U.S. markets open in 1 hour 12 minutes
  • S&P Futures

    4,396.50
    +2.00 (+0.05%)
     
  • Dow Futures

    34,951.00
    -2.00 (-0.01%)
     
  • Nasdaq Futures

    14,995.50
    +47.75 (+0.32%)
     
  • Russell 2000 Futures

    2,201.00
    +14.30 (+0.65%)
     
  • Crude Oil

    72.15
    +0.50 (+0.70%)
     
  • Gold

    1,797.00
    -2.80 (-0.16%)
     
  • Silver

    24.82
    +0.17 (+0.69%)
     
  • EUR/USD

    1.1812
    -0.0014 (-0.12%)
     
  • 10-Yr Bond

    1.2340
    0.0000 (0.00%)
     
  • Vix

    18.87
    +1.29 (+7.34%)
     
  • GBP/USD

    1.3873
    -0.0006 (-0.04%)
     
  • USD/JPY

    110.0790
    +0.3120 (+0.28%)
     
  • BTC-USD

    40,687.07
    +2,775.68 (+7.32%)
     
  • CMC Crypto 200

    950.05
    +73.82 (+8.42%)
     
  • FTSE 100

    7,005.88
    +9.80 (+0.14%)
     
  • Nikkei 225

    27,581.66
    -388.56 (-1.39%)
     

Letters to the Editor: If affirmative action disadvantages Asian Americans, why should they support it?

·2 min read
FILE - In this July 16, 2019, file photo, people stop to record images of Widener Library on the campus of Harvard University in Cambridge, Mass. U.S. District Judge Allison D. Burroughs ruled, Tuesday, Oct. 1, 2019, that Harvard does not discriminate against Asian Americans in its admissions process. The judge issued the ruling in a 2014 lawsuit that alleged Harvard holds Asian American applicants to a higher standard than students of other races. Burroughs said Harvard's admissions process is not perfect but passes constitutional muster. (AP Photo/Steven Senne, File)
Tourists take pictures of Widener Library on the campus of Harvard University in Cambridge, Mass., in 2019. (Associated Press)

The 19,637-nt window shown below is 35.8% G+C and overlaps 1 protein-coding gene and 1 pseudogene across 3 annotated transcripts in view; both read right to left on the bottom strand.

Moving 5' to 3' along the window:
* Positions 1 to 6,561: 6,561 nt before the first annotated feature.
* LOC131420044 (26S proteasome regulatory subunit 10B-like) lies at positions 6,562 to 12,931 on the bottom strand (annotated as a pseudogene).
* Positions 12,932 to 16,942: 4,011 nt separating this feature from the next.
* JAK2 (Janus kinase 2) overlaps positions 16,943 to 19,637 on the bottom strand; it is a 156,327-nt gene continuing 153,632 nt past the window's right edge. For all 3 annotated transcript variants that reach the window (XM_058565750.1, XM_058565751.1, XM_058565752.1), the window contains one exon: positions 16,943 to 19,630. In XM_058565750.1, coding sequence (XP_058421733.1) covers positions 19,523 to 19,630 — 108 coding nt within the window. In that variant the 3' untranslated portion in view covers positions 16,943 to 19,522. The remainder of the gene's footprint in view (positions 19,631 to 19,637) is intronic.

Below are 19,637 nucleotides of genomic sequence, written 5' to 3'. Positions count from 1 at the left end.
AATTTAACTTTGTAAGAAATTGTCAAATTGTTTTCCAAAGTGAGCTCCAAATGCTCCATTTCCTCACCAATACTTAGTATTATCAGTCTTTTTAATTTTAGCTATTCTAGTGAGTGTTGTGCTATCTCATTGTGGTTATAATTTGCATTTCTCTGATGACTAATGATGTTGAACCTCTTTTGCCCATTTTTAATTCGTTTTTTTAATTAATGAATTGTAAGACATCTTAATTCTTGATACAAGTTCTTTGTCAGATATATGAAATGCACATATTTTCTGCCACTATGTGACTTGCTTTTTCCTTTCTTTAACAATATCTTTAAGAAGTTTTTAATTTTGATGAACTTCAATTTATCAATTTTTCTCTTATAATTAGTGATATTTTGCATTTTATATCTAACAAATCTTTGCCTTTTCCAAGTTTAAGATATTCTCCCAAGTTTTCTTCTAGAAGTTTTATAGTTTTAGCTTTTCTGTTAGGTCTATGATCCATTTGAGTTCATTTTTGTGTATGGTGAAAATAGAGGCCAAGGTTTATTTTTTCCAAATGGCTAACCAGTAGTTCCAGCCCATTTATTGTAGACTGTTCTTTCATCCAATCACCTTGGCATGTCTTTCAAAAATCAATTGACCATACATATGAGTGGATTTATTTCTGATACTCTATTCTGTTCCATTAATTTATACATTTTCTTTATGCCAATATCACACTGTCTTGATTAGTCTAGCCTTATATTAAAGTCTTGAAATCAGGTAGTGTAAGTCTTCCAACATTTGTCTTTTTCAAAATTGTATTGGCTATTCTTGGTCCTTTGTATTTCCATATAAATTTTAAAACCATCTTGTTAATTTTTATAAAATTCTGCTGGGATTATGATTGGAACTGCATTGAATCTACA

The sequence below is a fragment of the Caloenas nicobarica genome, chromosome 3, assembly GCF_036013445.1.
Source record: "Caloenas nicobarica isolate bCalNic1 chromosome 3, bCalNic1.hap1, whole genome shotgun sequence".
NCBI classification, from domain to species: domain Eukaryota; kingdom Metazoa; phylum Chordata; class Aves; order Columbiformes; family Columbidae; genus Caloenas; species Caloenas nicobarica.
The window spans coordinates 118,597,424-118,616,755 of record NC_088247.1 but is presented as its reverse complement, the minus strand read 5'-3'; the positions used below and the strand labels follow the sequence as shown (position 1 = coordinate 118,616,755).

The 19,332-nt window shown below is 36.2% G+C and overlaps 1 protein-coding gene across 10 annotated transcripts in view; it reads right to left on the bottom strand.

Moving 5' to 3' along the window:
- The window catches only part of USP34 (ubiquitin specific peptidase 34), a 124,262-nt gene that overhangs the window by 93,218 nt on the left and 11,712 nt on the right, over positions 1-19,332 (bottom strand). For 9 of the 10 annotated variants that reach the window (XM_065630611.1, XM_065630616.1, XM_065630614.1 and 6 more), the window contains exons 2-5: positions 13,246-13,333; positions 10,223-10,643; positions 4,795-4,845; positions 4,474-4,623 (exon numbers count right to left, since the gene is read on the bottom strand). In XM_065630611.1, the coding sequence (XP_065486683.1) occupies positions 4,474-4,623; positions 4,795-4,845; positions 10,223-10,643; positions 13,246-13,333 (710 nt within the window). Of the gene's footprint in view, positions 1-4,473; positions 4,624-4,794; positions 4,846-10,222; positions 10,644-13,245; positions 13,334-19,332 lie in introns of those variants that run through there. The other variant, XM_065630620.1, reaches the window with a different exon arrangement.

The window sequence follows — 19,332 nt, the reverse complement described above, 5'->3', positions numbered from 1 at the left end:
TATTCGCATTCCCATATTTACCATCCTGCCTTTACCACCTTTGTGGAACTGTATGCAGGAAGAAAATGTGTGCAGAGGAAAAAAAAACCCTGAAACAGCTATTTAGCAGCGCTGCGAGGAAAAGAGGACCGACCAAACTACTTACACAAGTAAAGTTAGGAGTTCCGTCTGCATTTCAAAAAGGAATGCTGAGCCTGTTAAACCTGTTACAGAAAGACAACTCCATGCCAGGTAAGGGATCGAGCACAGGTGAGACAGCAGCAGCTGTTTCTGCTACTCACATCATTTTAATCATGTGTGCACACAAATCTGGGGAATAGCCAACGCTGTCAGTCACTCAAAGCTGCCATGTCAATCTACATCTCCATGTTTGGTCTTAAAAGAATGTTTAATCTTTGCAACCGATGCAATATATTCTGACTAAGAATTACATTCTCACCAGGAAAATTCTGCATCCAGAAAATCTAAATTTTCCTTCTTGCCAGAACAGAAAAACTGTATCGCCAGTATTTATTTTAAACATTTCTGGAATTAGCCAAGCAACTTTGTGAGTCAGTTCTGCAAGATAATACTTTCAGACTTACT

To the editor: When you look at the big picture of having a Harvard degree and its many benefits, you can understand why Asian Americans might sacrifice their social lives to study for hours to get good grades and high test scores to reach their goal. ("The Supreme Court shouldn't take up the Harvard affirmative action case," editorial, June 14)

When such efforts fail because of an admissions policy that takes into account an applicant's skin color and background, can you blame Asian Americans for wanting to undermine affirmative action?

If we are to have meritocracies in employment, college admissions and other fields, then we should rely on proven criteria that have to stand the test of time. If we don't, then we will elect another incompetent and lawless president like Donald Trump.

Harvard and many of our top universities must ask themselves how many times can they uphold an admissions policy that tests their academic standing?

Larry Naritomi, Monterey Park

..

To the editor: Basing admission "solely on grades and standardized test scores" is not a neutral stance.

How many Black or brown students get a fair shot at either in their formative education? Nowhere near the number of Asian and white students who have this advantage. Yet your editorial seems to assume the "fairness" of these measures.

That assumption is unfounded and extremely harmful.

Julie Santana, Long Beach

..

To the editor: As a graduate of the University of Pennsylvania, I can say without reservation that there is nothing intrinsically superior about the education that Ivies and other marquee-name schools provide. Their appeal is largely a matter of successful branding.

What students major in is far more important in landing a well-paying job and moving up the ladder than where they earned their bachelor's degrees. That's why students in California's state colleges and universities who excel in high-demand majors have nothing to worry about.

Walt Gardner, Los Angeles

The writer was a lecturer at the UCLA Graduate School of Education.

This story originally appeared in Los Angeles Times.